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Lance Reberger v. State of Nevada

UNITED STATES DISTRICT COURT DISTRICT OF NEVADA


May 14, 2013

LANCE REBERGER, PETITIONER,
v.
STATE OF NEVADA, ET AL.,
RESPONDENTS.

The opinion of the court was delivered by: Miranda M. DU United States District Judge

ORDER

This habeas matter comes before the Court: (a) on petitioner's application to proceed in forma pauperis (dkt. no. 1); (b) for initial review of the petition under Rule 4 of the Rules Governing Section 2254 Cases; and (c) on multiple motions either submitted with the petition (dkt. nos. 1-3 and 1-4) or filed thereafter (dkt. nos. 3 through 6), which include a motion for appointment of counsel and which otherwise are described with more specificity infra. On the pauper application, the Court finds that petitioner is unable to pay the filing fee; and the application therefore will be granted. The Court thereupon turns first to the motion for appointment of counsel.

I. MOTION FOR APPOINTMENT OF COUNSEL

Petitioner Lance Reberger challenges his 1993 Nevada state conviction, pursuant to a jury verdict, of burglary, robbery with the use of a deadly weapon, and first-degree murder with the use of a deadly weapon.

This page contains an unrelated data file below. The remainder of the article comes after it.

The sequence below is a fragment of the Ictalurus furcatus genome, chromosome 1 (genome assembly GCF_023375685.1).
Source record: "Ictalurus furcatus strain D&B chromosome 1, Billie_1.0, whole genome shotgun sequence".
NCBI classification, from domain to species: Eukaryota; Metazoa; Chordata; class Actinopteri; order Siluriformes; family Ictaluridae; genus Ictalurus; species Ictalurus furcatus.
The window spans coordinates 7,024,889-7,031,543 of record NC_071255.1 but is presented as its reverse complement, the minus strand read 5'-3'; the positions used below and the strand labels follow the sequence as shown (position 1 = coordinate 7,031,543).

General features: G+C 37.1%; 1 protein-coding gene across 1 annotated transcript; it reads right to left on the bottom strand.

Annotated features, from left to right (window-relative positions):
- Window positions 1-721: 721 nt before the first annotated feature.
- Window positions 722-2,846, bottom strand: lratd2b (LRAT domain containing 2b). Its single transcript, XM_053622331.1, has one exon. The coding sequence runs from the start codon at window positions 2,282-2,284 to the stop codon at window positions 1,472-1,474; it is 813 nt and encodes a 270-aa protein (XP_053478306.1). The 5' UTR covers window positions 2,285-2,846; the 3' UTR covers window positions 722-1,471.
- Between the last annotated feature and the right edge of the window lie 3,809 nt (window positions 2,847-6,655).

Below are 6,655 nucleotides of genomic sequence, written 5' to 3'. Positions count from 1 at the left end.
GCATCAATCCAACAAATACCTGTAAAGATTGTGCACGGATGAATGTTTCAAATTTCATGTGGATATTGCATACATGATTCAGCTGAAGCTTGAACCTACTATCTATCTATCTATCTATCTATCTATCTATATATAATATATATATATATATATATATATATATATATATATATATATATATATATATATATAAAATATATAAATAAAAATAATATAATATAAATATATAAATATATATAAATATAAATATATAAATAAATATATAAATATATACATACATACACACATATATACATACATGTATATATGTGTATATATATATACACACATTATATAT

Although the judgment of conviction was filed in 1993, it appears likely that the federal one-year limitation period did not begin running in his case until January 7, 2013. The one-year limitation period under 28 U.S.C. § 2244(d)(1) did not begin running in any habeas petitioner's case until after the effective date of the Antiterrorism and Effective Death Penalty Act (AEDPA), such that the limitation period would begin to run only after April 24, 1996. See, e.g., Patterson v. Stewart, 251 F.3d 1243, 1245-46 (9th Cir. 2001). However, following the affirmance of the conviction on direct appeal, petitioner filed a timely state post-conviction petition on or about January 30, 1996. The timely state petition would statutorily toll the federal limitation period under 28 U.S.C. § 2244(d)(2). It thus does not appear that the federal limitation period began running in this case on the effective date of AEDPA on April 24, 1996. Proceedings on the state petition thereafter apparently were pending through the issuance of the remittitur on the state post-conviction appeal on January 7, 2013. It thus does not appear -- subject to full argument on a full record if timeliness is challenged herein -- that the federal limitation period began running in this case until after January 7, 2013, excluding for the present preliminary discussion any other possible tolling or delayed accrual.